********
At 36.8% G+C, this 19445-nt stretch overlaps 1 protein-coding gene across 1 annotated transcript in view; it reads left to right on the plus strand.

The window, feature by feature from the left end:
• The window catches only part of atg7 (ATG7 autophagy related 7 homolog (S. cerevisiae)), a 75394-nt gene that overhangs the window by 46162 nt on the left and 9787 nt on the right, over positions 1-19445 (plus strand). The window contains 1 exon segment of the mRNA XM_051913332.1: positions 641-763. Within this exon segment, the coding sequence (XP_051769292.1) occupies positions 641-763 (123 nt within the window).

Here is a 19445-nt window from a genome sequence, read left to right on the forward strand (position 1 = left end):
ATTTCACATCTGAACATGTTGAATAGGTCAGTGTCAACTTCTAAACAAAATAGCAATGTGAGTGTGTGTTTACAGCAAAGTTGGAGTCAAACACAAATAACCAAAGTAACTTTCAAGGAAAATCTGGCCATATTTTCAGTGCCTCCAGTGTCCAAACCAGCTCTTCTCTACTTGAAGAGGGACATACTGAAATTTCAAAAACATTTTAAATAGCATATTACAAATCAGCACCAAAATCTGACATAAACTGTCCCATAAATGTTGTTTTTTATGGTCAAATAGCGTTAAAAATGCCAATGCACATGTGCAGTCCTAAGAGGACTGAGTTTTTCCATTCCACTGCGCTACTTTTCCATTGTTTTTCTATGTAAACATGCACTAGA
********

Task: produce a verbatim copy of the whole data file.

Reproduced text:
At 36.8% G+C, this 19445-nt stretch overlaps 1 protein-coding gene across 1 annotated transcript in view; it reads left to right on the plus strand.

The window, feature by feature from the left end:
• The window catches only part of atg7 (ATG7 autophagy related 7 homolog (S. cerevisiae)), a 75394-nt gene that overhangs the window by 46162 nt on the left and 9787 nt on the right, over positions 1-19445 (plus strand). The window contains 1 exon segment of the mRNA XM_051913332.1: positions 641-763. Within this exon segment, the coding sequence (XP_051769292.1) occupies positions 641-763 (123 nt within the window).

Here is a 19445-nt window from a genome sequence, read left to right on the forward strand (position 1 = left end):
ATTTCACATCTGAACATGTTGAATAGGTCAGTGTCAACTTCTAAACAAAATAGCAATGTGAGTGTGTGTTTACAGCAAAGTTGGAGTCAAACACAAATAACCAAAGTAACTTTCAAGGAAAATCTGGCCATATTTTCAGTGCCTCCAGTGTCCAAACCAGCTCTTCTCTACTTGAAGAGGGACATACTGAAATTTCAAAAACATTTTAAATAGCATATTACAAATCAGCACCAAAATCTGACATAAACTGTCCCATAAATGTTGTTTTTTATGGTCAAATAGCGTTAAAAATGCCAATGCACATGTGCAGTCCTAAGAGGACTGAGTTTTTCCATTCCACTGCGCTACTTTTCCATTGTTTTTCTATGTAAACATGCACTAGA